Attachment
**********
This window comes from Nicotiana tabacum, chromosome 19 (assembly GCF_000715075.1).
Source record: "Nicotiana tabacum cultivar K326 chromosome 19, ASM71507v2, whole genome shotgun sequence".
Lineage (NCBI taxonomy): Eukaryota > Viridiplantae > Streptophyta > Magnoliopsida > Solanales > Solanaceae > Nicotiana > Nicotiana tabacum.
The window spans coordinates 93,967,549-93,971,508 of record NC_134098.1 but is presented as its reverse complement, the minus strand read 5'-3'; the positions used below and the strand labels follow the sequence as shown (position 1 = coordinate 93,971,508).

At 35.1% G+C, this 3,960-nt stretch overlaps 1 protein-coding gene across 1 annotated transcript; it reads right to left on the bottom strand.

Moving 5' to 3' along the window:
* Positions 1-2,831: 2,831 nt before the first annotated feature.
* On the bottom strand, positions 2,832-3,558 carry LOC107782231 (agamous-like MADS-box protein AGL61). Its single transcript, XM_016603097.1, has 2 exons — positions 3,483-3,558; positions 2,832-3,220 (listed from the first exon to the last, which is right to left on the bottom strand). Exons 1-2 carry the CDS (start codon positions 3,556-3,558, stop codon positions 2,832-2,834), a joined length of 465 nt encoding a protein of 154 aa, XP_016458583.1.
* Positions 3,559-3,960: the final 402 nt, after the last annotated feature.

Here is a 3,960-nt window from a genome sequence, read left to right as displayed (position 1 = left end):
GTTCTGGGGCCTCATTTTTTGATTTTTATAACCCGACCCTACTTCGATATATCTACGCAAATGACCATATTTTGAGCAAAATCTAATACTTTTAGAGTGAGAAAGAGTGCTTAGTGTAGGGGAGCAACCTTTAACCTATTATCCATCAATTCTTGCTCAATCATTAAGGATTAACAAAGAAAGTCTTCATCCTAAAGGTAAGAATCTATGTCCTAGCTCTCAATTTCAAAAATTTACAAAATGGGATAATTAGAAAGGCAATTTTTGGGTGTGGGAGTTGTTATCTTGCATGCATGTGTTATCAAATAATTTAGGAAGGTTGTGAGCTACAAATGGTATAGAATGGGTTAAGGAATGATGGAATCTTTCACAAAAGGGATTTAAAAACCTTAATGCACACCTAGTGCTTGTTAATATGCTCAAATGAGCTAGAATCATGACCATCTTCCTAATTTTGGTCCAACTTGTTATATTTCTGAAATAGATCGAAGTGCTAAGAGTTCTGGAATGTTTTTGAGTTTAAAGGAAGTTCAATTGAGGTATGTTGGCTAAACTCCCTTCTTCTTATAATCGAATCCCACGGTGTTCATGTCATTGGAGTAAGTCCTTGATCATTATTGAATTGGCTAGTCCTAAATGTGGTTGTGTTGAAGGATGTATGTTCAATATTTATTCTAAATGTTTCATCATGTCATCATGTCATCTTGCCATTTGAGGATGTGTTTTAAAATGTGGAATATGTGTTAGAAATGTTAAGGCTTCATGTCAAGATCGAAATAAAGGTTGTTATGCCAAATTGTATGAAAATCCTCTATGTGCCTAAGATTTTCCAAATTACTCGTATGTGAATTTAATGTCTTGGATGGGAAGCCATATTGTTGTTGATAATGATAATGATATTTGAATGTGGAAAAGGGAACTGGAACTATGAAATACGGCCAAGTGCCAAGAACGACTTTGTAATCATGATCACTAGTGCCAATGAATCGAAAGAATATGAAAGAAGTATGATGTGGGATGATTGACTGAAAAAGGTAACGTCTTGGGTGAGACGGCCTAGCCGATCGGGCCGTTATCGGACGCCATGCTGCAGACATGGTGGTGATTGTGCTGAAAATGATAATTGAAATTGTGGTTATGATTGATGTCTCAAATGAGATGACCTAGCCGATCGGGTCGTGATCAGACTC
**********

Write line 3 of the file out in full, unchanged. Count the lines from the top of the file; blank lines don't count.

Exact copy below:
Lineage (NCBI taxonomy): Eukaryota > Viridiplantae > Streptophyta > Magnoliopsida > Solanales > Solanaceae > Nicotiana > Nicotiana tabacum.